Monday, April 25, 2016


From Kabarak to Pisac, FWCC Calls us to Preserve Creation

At the World Gathering of Friends in Kenya in 2012, Friends World Committee for Consultation (FWCC) delegates came to unity on the Kabarak Call to Peace and Ecojustice, a prophetic document calling our generation to the kind of awakened response that early Friends called and held each other to during the English Civil War of the seventeenth century. In Pisac, Peru this February, delegates came to unity on another minute, this one calling each yearly meeting to discern specific actions to slow down the pace of global warming, habitat loss, and other egregious ecological problems. Kabarak asked us to search our souls and act. Pisac, observing the lack of action, urged meetings to come up with two actions within a year to address the greatest challenge we have ever faced.

The essential text from the Pisac minute follows: “The Light of Christ...calls us to preserve this Earth for our children, our grandchildren and all future generations to come, working as though life were to continue for 10,000 years to come...Our faith as Quakers is inseparable from our care for the health of our planet Earth. We see that our misuse of the Earth’s resources creates inequality, destroys community, affects health and well-being, leads to war and erodes our integrity. We are all responsible for stewardship of our natural world. We love this world as God’s gift to us all. Our hearts are crying for our beloved mother Earth, who is sick and in need of our care.”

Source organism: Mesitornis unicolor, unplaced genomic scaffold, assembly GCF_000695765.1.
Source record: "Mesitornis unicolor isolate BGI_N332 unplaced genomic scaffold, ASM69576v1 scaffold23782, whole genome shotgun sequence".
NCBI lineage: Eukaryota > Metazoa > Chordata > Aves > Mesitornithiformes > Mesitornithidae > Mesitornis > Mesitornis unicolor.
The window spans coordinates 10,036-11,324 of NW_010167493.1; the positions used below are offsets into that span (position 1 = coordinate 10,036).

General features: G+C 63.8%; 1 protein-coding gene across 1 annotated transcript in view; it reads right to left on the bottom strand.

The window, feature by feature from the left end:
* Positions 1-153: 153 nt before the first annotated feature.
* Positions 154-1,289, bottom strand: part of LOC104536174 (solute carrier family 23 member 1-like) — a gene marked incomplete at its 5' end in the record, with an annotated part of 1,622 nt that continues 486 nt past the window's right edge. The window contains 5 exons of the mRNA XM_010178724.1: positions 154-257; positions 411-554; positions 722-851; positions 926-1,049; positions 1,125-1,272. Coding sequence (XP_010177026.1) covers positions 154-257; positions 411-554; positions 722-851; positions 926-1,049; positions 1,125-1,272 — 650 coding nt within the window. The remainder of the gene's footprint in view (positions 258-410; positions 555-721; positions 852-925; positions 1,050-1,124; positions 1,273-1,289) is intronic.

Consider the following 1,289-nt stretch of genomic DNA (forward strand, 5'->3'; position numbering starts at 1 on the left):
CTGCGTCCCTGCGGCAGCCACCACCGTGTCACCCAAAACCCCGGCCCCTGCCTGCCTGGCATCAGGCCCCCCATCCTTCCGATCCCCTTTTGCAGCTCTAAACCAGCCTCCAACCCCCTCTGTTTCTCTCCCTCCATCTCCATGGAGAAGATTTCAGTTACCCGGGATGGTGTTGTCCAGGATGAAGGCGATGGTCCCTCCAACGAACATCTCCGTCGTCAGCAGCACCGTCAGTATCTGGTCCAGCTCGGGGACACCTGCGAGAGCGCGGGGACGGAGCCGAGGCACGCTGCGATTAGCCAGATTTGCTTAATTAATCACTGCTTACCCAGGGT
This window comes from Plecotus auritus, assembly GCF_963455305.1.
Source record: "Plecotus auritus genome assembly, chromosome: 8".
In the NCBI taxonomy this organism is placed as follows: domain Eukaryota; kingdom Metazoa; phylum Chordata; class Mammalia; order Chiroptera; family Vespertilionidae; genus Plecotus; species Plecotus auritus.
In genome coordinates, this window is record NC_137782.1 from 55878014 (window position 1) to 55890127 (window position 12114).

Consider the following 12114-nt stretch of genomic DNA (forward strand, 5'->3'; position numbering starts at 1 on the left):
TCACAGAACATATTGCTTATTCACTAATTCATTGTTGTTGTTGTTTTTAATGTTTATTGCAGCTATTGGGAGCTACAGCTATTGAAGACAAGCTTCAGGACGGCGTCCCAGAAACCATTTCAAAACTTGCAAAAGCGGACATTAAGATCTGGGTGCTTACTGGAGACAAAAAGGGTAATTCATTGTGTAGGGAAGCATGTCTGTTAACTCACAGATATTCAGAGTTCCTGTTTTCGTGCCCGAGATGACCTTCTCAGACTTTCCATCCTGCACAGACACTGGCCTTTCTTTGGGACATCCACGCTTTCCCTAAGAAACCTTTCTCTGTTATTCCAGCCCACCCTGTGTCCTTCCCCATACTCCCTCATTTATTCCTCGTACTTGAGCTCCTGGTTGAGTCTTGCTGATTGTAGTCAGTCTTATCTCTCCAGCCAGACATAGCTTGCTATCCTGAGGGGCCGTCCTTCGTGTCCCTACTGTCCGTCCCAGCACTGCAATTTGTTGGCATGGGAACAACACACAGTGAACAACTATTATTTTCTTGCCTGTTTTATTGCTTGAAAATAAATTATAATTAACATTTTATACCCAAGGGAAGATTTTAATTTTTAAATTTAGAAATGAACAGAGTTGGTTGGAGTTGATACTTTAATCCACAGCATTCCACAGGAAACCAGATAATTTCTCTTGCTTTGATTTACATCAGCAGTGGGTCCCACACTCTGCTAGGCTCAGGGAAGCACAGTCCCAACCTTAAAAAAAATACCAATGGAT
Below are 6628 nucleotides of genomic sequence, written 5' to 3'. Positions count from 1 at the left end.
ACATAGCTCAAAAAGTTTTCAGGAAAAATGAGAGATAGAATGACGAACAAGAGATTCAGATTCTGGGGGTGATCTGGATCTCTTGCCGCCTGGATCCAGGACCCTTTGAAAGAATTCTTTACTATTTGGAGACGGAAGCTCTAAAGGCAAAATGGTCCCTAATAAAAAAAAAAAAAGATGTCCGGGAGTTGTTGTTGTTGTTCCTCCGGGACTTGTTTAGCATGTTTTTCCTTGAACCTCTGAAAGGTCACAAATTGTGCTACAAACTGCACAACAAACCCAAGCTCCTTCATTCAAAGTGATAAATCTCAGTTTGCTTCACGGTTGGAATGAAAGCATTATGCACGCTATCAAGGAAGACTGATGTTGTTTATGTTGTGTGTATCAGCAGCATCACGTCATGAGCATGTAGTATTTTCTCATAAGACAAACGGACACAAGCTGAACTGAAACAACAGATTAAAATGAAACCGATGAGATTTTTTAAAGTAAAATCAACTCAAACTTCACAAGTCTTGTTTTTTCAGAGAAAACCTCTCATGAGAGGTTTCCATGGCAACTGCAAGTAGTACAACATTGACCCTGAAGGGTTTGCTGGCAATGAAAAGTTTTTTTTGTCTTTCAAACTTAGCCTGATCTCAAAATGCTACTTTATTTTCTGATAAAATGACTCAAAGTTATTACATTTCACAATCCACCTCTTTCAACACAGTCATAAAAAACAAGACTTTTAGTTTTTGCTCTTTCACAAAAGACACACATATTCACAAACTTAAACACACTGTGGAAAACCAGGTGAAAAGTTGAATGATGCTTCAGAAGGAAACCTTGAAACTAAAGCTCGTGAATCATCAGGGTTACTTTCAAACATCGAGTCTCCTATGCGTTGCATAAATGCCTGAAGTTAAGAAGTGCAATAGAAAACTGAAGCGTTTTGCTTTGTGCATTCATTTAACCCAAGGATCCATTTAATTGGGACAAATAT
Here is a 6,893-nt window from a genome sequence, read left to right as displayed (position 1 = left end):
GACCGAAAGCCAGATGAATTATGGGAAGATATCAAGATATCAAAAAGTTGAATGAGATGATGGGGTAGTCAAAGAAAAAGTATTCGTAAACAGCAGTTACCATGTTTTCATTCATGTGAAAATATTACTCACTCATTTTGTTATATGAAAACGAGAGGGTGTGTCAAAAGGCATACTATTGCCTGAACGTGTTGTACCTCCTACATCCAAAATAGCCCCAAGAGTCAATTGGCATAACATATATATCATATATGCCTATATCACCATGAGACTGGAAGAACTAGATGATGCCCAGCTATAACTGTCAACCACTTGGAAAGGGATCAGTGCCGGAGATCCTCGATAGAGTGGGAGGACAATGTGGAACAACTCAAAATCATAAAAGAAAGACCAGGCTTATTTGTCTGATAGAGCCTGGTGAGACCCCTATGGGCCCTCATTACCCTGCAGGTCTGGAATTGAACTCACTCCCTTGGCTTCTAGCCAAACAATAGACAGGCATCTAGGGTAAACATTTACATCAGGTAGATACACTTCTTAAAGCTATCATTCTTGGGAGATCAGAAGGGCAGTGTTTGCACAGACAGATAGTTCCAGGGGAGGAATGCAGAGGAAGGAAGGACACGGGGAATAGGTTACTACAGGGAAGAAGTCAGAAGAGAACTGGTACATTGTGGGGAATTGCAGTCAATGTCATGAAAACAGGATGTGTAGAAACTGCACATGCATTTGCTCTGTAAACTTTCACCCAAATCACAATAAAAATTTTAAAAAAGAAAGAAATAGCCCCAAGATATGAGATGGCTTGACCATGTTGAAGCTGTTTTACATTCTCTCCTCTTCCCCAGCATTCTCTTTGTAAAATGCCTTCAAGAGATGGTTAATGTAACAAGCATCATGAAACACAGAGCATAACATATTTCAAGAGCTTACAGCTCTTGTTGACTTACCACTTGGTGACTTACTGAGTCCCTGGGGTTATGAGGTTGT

“When we've been there 10,000 years” says the great hymn, Amazing Grace. This unit is what the Greeks called the “great year,” and it is the length of time of settled agriculture, basically the span of the Holocene Epoch, the sweet spot in which our species grew, thrived, and came to overweening dominance. There is a quaintness to the language, no doubt coming from the evangelicals on the committee in Pisac. Of course life on Earth will continue for 10,000 years, and at least another billion, after which the sun will enter its final stages and earth's life-forms will be toasted. But, in a document which is everywhere saturated with the essential command to stewardship found in Genesis, what is being said implicitly is to work as though human life [would continue] for 10,000 years to come. Amendments to this kind of language, such as my friend Mary's “manage landscapes for the benefit of the whole biosphere” - were not accepted. But the important point, which was even more true in Kenya with regard to the landmark Kabarak Call, is that those whose primary focus is saving souls have joined with liberal Quaker tree-huggers to insist upon stewardship of Creation. If the language continually refers back to Genesis, then it brings recognition that the Earth is the Lord's – not ours. Pantheists can make their own substitutions.